Trial by Ire

The candidates in the Denver's DA's race refuse to come to order.

Every politician loves a parade, but Bill Ritter and Craig Silverman were marching to a different tune last month in Montbello.

Incumbent Denver DA Ritter and his challenger both showed up with throngs of supporters at the northside community's thirtieth-anniversary parade. It was a feel-good event that provided an unlikely setting for political street theater. But in the bloodletting battle for Denver district attorney, no place is off-limits--and no subject is out of bounds.

Just as the parade was getting started, Eileen Fitzsimmons, the wife of Denver prosecutor and Ritter lieutenant Gerald J. Rafferty, saw Silverman walk by. She couldn't pass up the chance to exact a little payback from the man who has turned her husband into a human punching bag over his handling of the grand jury that investigated Denver International Airport. And Fitzsimmons picked the one topic sure to hit home with Silverman: the three times Colorado's higher courts have accused him of prosecutorial misconduct for making innappropriate comments to juries.

As a crowd of parade-goers looked on, Fitzsimmons says, she turned and asked, "Are you Craig Silverman? He said, 'You know who I am,'" she recalls. "I said, 'Well, you can call me Mrs. Prosecutorial Misconduct.' Then he called me a shithead, and I said, 'You can call me Mrs. Prosecutorial Misconduct, because only my good friends call me shithead.'"

After taking her own place marching in the parade, Fitzsimmons says, she continued to shout to the crowd, "No prosecutorial misconduct! Vote for Bill Ritter!"

"I thought it was a really funny incident," adds Fitzsimmons. "I guess he didn't think it was funny."

In fact, Silverman, a man known for his volcanic temper, was livid. But he insists he responded with nothing more than a slow simmer--and both he and his campaign treasurer, Tonie Benetti, who was present, vehemently deny that he used profanity. "That's baloney," says Silverman. "I knew they were trying to provoke a reaction, and that was the last thing I was going to do. Maybe someone in the Montbello crowd called her that, but I didn't."

Wherever he goes these days, the 6-5, 200-pound-plus Silverman's reputation as a big man with a short fuse precedes him. But the mustachioed challenger sees the Montbello incident as an indictment of his mild-mannered opponent, a former friend with whom he crammed for the bar exam and drank beer after long days at the office. "I couldn't believe that Bill didn't put a stop to it," says Silverman, who worked for Ritter for thirteen years before quitting his job as a chief deputy DA last June to run against him. "[Fitzsimmons] was walking right next to him."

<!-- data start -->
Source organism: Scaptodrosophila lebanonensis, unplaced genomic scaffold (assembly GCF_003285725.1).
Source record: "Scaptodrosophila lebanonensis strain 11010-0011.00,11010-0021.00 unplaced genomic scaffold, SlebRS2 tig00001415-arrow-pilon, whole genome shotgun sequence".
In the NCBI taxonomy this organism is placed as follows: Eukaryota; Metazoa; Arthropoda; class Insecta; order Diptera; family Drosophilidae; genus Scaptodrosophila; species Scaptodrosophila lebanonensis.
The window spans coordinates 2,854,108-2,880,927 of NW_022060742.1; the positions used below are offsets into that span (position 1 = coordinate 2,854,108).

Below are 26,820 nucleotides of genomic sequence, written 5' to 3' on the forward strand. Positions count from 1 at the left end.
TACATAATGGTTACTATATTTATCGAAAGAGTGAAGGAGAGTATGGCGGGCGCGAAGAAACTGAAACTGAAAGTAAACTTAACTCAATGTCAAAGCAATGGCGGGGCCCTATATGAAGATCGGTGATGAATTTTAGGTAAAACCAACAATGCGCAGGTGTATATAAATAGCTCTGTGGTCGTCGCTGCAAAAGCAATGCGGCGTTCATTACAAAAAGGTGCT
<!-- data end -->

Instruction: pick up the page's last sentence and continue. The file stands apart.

Ritter says he couldn't have put a stop to anything because he didn't hear Fitzsimmons say anything about prosecutorial misconduct in his presence. Fitzsimmons, though, is gleeful when recalling her encounter with Silverman, known for his aggressive style in and out of the courtroom. "I went to City University in New York," she asserts. "I went to school with 19,000 Craig Silvermans."

In Denver, however, there is most definitely only one Craig Silverman, and he has made the DA's race one of the most memorable in years. When Silverman chucked his status as a lifelong Democrat, declared himself an Independent and entered the contest, the run for DA quickly overshadowed such seemingly inconsequential questions as who will replace Pat Schroeder in Congress. Dubbed "one of the hottest local races in the West" by the Washington Times, the Denver DA's race has drawn national attention both for its sheer rancor and for its brutally frank discussion of core criminal-justice issues. And it could serve as a litmus test of whether liberal Denver remains at odds with the increasingly conservative mindset of the nation on issues such as the death penalty and the appropriate treatment for drug offenders.

Ritter and Silverman, both forty and both career prosecutors, are opposites who hope to attract. Ritter grew up poor on a farm east of Aurora, one of twelve children born to a mother who spent time on public relief and a carpenter father who left when Ritter was in the eighth grade. He had brothers who went through the Head Start program, and after graduating from Gateway High School in 1974, he put himself through the University of Colorado and Colorado State with the help of federal grants. A devout Catholic, he took three years off from his DA's job in 1987 to serve as a volunteer lay missionary in Mongu, Zambia.

"I have a political ideology in part informed by my background," says Ritter. A central tenet of that ideology is that a prosecutor should do more than just put people in jail; in Ritter's view, the job also involves the legal equivalent of preventative medicine--sending prosecutors into classrooms to talk to schoolchildren, attempting to reform juvenile offenders before locking them up, and giving drug offenders a chance to wipe their records clean by participating in court-sanctioned dryout efforts. As the DA told a debate audience last month at the Brown Palace Hotel, "It's not just about the adjective of being tougher."

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